Many adults may be wary of picking up a children's book for casual reading. However, there is a certain amount of adventure in children's books that can make any adult reader feel like they have reverted back to their childhood. Books like J.K. Rowling's Harry Potter series and C.S. Lewis' The Chronicles of Narnia are books enjoyed by both children and adults. They explore themes and ideas that are not only educational and relevant for children, but are meaningful to adult readers as well.
Another series of books has transcended this conflict between what determines a book as children's literature and what makes it adult literature is the series Percy Jackson and the Olympians.
Written by Rick Riordan, the Percy Jackson series consists of five separate tales surrounding young teen Percy Jackson. These titles include: The Lightning Thief, The Sea of Monsters, The Titan's Curse, The Battle of the Labyrinth, and The Last Olympian.
In Percy Jackson and the Olympians: The Lightning Thief, Percy Jackson is a twelve-year old boy stuck in a reform school struggling with ADHD and a severe form of dyslexia. With his best friend Grover by his side, Percy struggles with schoolwork, bullies, and mean teachers. Percy also struggles with the fact that his father left when he was still a baby, and his mother is re-married to a not-so-nice man Gabe.
But soon, like all other adventure stories, things begin to change for Percy Jackson. On a school field trip to a museum, his grumpy, old teacher Mrs. Dodds suddenly turns into a giant bird, ready to attack and kill Percy. His teacher Mr. Brunner gives him a pen which miraculously turns into a sword that Percy then uses to defeat this winged enemy. Shortly thereafter a series of events occur that Percy cannot comprehend: Grover reveals himself to be half-goat, Percy's mother is killed by a large minotaur monster, and Percy manages to defeat the minotaur-keeping it's horn as a souvenir.
From there, everything changes. Percy is sent to a special camp where he learns that he is the son of a god, and that all of the other campers are like him- demi-gods who are the products of human/god relationships. Percy is first put into a cabin with the rest of the children of unknown lineage, but he later learns that he is the son of Poseidon, the god of the sea.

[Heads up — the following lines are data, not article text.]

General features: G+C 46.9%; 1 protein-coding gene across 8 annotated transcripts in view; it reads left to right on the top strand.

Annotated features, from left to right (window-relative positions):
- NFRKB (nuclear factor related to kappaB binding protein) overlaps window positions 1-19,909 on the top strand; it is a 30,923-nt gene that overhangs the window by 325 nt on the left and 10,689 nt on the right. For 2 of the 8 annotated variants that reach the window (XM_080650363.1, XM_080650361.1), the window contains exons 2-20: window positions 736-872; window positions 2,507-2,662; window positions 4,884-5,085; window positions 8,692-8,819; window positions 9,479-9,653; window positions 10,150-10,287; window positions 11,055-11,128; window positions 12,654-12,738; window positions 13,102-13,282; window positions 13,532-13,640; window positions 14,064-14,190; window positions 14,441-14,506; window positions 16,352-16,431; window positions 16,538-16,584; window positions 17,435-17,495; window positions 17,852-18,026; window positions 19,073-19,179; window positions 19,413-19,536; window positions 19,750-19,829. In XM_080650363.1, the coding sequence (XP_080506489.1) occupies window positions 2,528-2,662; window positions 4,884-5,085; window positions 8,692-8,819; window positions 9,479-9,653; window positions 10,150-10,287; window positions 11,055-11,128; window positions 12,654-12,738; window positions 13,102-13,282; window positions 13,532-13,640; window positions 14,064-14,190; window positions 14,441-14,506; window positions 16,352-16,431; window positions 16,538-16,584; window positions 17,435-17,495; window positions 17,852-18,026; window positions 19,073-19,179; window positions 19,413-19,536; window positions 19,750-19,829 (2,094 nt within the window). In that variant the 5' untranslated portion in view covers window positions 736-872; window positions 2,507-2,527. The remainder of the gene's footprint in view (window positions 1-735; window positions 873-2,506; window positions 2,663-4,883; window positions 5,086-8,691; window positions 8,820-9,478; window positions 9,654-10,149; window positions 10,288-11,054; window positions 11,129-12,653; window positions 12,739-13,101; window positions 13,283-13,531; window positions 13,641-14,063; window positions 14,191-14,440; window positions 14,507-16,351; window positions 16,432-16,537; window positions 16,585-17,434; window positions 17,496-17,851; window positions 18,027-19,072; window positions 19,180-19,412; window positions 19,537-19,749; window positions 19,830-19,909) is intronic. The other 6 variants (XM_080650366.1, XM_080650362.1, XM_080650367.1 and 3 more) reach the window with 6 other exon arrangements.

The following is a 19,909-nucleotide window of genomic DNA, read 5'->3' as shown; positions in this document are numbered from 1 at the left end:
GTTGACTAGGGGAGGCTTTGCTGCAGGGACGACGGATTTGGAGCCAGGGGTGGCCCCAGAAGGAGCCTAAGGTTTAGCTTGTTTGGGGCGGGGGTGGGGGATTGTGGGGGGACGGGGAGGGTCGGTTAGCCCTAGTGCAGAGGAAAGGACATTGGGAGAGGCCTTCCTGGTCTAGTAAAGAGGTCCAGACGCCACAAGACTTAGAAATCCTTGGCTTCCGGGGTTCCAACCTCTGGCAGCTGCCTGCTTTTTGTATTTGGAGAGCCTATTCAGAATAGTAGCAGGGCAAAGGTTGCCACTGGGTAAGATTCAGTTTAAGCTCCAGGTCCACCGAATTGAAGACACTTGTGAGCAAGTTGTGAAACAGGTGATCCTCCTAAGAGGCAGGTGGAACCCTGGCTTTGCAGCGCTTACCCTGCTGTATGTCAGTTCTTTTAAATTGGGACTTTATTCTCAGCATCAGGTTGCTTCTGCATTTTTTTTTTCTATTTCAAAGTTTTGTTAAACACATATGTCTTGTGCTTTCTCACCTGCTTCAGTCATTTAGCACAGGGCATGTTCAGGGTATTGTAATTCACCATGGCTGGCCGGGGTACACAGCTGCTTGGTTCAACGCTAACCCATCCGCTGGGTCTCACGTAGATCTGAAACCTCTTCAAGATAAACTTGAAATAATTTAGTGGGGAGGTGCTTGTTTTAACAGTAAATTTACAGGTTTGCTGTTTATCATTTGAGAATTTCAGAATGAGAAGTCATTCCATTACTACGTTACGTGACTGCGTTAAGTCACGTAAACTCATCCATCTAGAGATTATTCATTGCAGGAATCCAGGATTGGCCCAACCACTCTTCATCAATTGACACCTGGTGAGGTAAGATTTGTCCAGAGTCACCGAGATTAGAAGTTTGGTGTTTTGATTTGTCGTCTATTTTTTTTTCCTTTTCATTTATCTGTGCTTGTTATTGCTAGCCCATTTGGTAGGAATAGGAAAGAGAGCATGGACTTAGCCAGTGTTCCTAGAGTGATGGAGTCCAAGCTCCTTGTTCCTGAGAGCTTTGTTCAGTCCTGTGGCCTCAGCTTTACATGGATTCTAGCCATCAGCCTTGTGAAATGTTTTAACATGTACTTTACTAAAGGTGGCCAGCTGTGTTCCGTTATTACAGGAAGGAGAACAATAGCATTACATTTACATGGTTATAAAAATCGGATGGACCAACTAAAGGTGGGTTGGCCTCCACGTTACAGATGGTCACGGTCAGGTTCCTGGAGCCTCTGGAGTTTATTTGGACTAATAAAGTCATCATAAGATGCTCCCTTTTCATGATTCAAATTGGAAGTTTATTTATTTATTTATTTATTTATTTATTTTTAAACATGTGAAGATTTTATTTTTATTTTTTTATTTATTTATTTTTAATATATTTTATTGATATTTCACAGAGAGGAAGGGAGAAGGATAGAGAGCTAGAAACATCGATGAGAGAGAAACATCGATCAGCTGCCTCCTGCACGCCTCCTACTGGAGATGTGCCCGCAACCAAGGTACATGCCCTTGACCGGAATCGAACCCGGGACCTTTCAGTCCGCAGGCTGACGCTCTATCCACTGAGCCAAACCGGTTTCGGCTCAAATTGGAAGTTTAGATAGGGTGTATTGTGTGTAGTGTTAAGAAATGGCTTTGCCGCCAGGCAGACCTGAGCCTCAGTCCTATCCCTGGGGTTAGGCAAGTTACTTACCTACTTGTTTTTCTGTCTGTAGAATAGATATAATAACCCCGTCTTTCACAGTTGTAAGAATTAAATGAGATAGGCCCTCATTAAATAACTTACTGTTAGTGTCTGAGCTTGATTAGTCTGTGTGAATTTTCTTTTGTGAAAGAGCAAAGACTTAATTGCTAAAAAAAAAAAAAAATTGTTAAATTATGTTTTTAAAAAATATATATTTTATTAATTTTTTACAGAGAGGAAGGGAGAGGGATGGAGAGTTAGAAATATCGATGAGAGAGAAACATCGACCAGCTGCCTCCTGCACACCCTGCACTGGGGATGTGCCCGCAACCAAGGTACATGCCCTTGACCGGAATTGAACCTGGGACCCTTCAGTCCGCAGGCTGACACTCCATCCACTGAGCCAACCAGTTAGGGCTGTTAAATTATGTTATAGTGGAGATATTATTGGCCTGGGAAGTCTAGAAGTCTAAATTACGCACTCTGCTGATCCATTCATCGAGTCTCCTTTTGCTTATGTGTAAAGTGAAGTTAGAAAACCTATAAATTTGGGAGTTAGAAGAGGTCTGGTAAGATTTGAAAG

Percy also learns that his teacher, Mr. Brunner, is a centaur who is in charge of the camp, and that Grover, his paralyzed, wimpy friend, is really a satyr, in training to be Percy's protector.
Eventually Percy is given a quest, to retrieve a stolen lightning bolt and settle a dispute between Zeus and Poseidon. Grover accompanies Percy as his protectorate. Annabeth, a fellow camper and daughter of Athena, accompanies Percy as well.
Throughout this quest, Percy, Grover, and Annabeth encounter gods and demons from Hades to Medusa to Ares. In a world where Greek mythology is truth and children are the sons and daughters of gods, nothing seems impossible. They meet evil puppies, get stuck in a van with zoo animals, avoid being turned to stone by Medusa, and travel to Los Angeles, the city where, ironically enough, they find the entrance to the Underworld.
Riordan cleverly mixes Greek mythology with real-life situations in a story that focuses primarily on Percy coming to terms with who he is, and attempting to rescue his mother from the Underworld in the meantime.
The Lightning Thief is a story filled with humor and adventure that will delight not only the youngest of readers, but will hold the attention of and engage adult readers as well.